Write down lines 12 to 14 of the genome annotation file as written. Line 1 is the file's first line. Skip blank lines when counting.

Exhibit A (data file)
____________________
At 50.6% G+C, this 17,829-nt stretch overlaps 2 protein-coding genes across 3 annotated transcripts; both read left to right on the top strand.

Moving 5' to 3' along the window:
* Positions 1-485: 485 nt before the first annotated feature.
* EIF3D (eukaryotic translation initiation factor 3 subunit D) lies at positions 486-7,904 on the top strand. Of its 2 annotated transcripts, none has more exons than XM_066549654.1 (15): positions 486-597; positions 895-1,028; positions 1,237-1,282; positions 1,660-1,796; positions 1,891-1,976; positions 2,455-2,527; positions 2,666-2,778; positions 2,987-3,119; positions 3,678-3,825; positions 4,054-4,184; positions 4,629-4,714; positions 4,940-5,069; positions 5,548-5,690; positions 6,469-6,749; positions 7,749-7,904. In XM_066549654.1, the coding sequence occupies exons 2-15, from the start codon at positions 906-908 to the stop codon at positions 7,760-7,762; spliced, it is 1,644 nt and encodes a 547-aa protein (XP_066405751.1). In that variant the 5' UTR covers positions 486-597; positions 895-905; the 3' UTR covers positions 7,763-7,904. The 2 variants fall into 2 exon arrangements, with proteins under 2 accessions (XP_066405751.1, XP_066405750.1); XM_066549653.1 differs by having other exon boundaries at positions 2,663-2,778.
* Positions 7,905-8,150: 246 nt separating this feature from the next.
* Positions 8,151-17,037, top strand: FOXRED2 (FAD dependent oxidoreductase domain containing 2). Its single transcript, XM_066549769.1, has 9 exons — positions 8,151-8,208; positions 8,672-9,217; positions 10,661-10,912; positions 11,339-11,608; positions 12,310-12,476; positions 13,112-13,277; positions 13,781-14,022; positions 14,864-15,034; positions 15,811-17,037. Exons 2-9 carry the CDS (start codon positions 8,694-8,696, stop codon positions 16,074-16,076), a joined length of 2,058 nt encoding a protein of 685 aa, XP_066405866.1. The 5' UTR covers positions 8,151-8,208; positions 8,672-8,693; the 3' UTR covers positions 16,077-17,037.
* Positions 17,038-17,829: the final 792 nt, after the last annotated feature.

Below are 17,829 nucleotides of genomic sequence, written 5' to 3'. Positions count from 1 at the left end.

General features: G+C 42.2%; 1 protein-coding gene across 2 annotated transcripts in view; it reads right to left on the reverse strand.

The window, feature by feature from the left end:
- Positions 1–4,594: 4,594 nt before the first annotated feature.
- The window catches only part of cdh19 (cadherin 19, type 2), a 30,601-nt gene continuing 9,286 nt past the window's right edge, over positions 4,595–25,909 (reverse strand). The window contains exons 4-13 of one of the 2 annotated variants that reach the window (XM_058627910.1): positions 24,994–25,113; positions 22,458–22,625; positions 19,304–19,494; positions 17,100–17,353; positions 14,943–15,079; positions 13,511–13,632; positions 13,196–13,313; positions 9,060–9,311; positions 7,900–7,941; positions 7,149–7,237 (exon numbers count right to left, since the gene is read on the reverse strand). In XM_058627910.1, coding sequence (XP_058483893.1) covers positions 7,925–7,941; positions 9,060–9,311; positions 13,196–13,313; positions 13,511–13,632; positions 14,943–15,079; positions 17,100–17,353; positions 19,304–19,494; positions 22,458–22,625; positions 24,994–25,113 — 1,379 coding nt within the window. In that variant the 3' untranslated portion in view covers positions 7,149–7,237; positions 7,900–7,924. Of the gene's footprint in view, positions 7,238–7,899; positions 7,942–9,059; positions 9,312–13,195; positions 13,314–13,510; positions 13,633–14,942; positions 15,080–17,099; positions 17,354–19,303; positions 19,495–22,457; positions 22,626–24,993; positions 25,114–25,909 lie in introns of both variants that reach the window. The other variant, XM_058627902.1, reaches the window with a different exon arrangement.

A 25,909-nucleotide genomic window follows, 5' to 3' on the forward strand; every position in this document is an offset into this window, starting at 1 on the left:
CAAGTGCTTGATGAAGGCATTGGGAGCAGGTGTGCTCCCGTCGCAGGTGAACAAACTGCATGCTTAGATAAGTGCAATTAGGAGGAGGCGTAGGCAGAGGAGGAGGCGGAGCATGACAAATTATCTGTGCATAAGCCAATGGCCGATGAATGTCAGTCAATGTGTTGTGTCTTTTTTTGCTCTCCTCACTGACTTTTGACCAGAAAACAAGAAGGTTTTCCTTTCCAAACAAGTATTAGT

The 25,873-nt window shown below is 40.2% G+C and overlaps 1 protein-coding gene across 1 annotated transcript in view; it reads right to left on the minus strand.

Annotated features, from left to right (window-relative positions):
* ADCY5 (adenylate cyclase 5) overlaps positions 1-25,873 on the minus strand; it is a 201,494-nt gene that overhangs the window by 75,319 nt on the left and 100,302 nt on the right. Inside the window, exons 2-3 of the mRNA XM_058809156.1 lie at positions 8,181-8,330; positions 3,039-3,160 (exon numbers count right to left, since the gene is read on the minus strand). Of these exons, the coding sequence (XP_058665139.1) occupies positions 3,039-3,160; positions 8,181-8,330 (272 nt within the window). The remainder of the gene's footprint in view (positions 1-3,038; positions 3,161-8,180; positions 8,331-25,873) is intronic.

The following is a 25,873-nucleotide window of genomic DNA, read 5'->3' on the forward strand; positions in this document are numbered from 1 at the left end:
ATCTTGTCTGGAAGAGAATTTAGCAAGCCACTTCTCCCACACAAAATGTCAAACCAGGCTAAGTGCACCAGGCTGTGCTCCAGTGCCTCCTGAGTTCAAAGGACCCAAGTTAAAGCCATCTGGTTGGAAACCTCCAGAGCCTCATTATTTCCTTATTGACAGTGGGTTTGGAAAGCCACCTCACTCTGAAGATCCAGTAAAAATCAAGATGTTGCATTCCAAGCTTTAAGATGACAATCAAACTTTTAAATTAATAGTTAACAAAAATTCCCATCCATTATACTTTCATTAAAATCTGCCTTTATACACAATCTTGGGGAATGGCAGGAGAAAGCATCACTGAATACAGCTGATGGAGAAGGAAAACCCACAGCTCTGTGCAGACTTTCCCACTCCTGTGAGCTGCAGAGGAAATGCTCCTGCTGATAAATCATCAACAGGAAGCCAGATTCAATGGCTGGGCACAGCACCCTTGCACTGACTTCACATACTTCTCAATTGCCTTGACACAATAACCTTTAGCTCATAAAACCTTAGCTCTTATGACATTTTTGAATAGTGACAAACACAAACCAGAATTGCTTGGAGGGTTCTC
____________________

- The window catches only part of cdh19 (cadherin 19, type 2), a 30,601-nt gene continuing 9,286 nt past the window's right edge, over positions 4,595–25,909 (reverse strand). The window contains exons 4-13 of one of the 2 annotated variants that reach the window (XM_058627910.1): positions 24,994–25,113; positions 22,458–22,625; positions 19,304–19,494; positions 17,100–17,353; positions 14,943–15,079; positions 13,511–13,632; positions 13,196–13,313; positions 9,060–9,311; positions 7,900–7,941; positions 7,149–7,237 (exon numbers count right to left, since the gene is read on the reverse strand). In XM_058627910.1, coding sequence (XP_058483893.1) covers positions 7,925–7,941; positions 9,060–9,311; positions 13,196–13,313; positions 13,511–13,632; positions 14,943–15,079; positions 17,100–17,353; positions 19,304–19,494; positions 22,458–22,625; positions 24,994–25,113 — 1,379 coding nt within the window. In that variant the 3' untranslated portion in view covers positions 7,149–7,237; positions 7,900–7,924. Of the gene's footprint in view, positions 7,238–7,899; positions 7,942–9,059; positions 9,312–13,195; positions 13,314–13,510; positions 13,633–14,942; positions 15,080–17,099; positions 17,354–19,303; positions 19,495–22,457; positions 22,626–24,993; positions 25,114–25,909 lie in introns of both variants that reach the window. The other variant, XM_058627902.1, reaches the window with a different exon arrangement.

A 25,909-nucleotide genomic window follows, 5' to 3' on the forward strand; every position in this document is an offset into this window, starting at 1 on the left:
CAAGTGCTTGATGAAGGCATTGGGAGCAGGTGTGCTCCCGTCGCAGGTGAACAAACTGCATGCTTAGATAAGTGCAATTAGGAGGAGGCGTAGGCAGAGGAGGAGGCGGAGCATGACAAATTATCTGTGCATAAGCCAATGGCCGATGAATGTCAGTCAATGTGTTGTGTCTTTTTTTGCTCTCCTCACTGACTTTTGACCAGAAAACAAGAAGGTTTTCCTTTCCAAACAAGTATTAGT